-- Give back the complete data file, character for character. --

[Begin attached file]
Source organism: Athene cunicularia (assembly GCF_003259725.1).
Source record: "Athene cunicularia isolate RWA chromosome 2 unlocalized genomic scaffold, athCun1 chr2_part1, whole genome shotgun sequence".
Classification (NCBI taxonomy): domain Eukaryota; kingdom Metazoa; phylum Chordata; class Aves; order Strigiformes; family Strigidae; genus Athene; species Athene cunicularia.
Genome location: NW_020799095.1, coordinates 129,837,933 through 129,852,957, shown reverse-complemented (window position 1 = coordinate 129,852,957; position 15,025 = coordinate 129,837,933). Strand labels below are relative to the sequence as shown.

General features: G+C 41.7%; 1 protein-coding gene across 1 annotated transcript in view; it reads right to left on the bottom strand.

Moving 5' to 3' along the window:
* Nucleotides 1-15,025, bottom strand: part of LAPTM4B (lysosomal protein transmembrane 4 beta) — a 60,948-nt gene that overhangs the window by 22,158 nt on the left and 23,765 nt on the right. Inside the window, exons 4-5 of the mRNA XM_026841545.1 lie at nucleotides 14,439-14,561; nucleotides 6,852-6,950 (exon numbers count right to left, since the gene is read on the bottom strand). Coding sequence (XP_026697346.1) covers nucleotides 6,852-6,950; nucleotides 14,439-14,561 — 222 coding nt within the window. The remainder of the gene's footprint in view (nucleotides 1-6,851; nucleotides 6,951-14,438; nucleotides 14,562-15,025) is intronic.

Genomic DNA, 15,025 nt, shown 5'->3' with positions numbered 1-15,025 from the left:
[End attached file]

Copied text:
Source organism: Athene cunicularia (assembly GCF_003259725.1).
Source record: "Athene cunicularia isolate RWA chromosome 2 unlocalized genomic scaffold, athCun1 chr2_part1, whole genome shotgun sequence".
Classification (NCBI taxonomy): domain Eukaryota; kingdom Metazoa; phylum Chordata; class Aves; order Strigiformes; family Strigidae; genus Athene; species Athene cunicularia.
Genome location: NW_020799095.1, coordinates 129,837,933 through 129,852,957, shown reverse-complemented (window position 1 = coordinate 129,852,957; position 15,025 = coordinate 129,837,933). Strand labels below are relative to the sequence as shown.

General features: G+C 41.7%; 1 protein-coding gene across 1 annotated transcript in view; it reads right to left on the bottom strand.

Moving 5' to 3' along the window:
* Nucleotides 1-15,025, bottom strand: part of LAPTM4B (lysosomal protein transmembrane 4 beta) — a 60,948-nt gene that overhangs the window by 22,158 nt on the left and 23,765 nt on the right. Inside the window, exons 4-5 of the mRNA XM_026841545.1 lie at nucleotides 14,439-14,561; nucleotides 6,852-6,950 (exon numbers count right to left, since the gene is read on the bottom strand). Coding sequence (XP_026697346.1) covers nucleotides 6,852-6,950; nucleotides 14,439-14,561 — 222 coding nt within the window. The remainder of the gene's footprint in view (nucleotides 1-6,851; nucleotides 6,951-14,438; nucleotides 14,562-15,025) is intronic.

Genomic DNA, 15,025 nt, shown 5'->3' with positions numbered 1-15,025 from the left: